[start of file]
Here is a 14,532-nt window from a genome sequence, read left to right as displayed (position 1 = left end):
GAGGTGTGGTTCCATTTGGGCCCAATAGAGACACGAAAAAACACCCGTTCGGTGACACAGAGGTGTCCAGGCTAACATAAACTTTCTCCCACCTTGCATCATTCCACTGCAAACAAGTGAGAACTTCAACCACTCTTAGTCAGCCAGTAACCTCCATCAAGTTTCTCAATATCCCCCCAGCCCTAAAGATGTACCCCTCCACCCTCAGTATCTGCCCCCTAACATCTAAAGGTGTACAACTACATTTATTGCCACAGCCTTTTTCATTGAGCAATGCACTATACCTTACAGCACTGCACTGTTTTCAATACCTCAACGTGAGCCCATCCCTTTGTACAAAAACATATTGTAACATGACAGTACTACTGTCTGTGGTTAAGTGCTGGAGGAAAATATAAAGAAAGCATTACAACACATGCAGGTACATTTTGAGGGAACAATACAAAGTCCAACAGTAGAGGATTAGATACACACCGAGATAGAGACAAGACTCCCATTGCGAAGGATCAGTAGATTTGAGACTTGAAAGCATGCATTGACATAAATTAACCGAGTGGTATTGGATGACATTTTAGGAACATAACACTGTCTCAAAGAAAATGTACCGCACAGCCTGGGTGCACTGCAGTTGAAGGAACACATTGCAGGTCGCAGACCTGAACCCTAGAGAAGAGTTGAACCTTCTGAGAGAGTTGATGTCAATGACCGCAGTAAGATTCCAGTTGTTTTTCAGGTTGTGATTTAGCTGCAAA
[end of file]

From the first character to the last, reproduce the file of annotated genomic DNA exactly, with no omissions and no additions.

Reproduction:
Here is a 14,532-nt window from a genome sequence, read left to right as displayed (position 1 = left end):
GAGGTGTGGTTCCATTTGGGCCCAATAGAGACACGAAAAAACACCCGTTCGGTGACACAGAGGTGTCCAGGCTAACATAAACTTTCTCCCACCTTGCATCATTCCACTGCAAACAAGTGAGAACTTCAACCACTCTTAGTCAGCCAGTAACCTCCATCAAGTTTCTCAATATCCCCCCAGCCCTAAAGATGTACCCCTCCACCCTCAGTATCTGCCCCCTAACATCTAAAGGTGTACAACTACATTTATTGCCACAGCCTTTTTCATTGAGCAATGCACTATACCTTACAGCACTGCACTGTTTTCAATACCTCAACGTGAGCCCATCCCTTTGTACAAAAACATATTGTAACATGACAGTACTACTGTCTGTGGTTAAGTGCTGGAGGAAAATATAAAGAAAGCATTACAACACATGCAGGTACATTTTGAGGGAACAATACAAAGTCCAACAGTAGAGGATTAGATACACACCGAGATAGAGACAAGACTCCCATTGCGAAGGATCAGTAGATTTGAGACTTGAAAGCATGCATTGACATAAATTAACCGAGTGGTATTGGATGACATTTTAGGAACATAACACTGTCTCAAAGAAAATGTACCGCACAGCCTGGGTGCACTGCAGTTGAAGGAACACATTGCAGGTCGCAGACCTGAACCCTAGAGAAGAGTTGAACCTTCTGAGAGAGTTGATGTCAATGACCGCAGTAAGATTCCAGTTGTTTTTCAGGTTGTGATTTAGCTGCAAA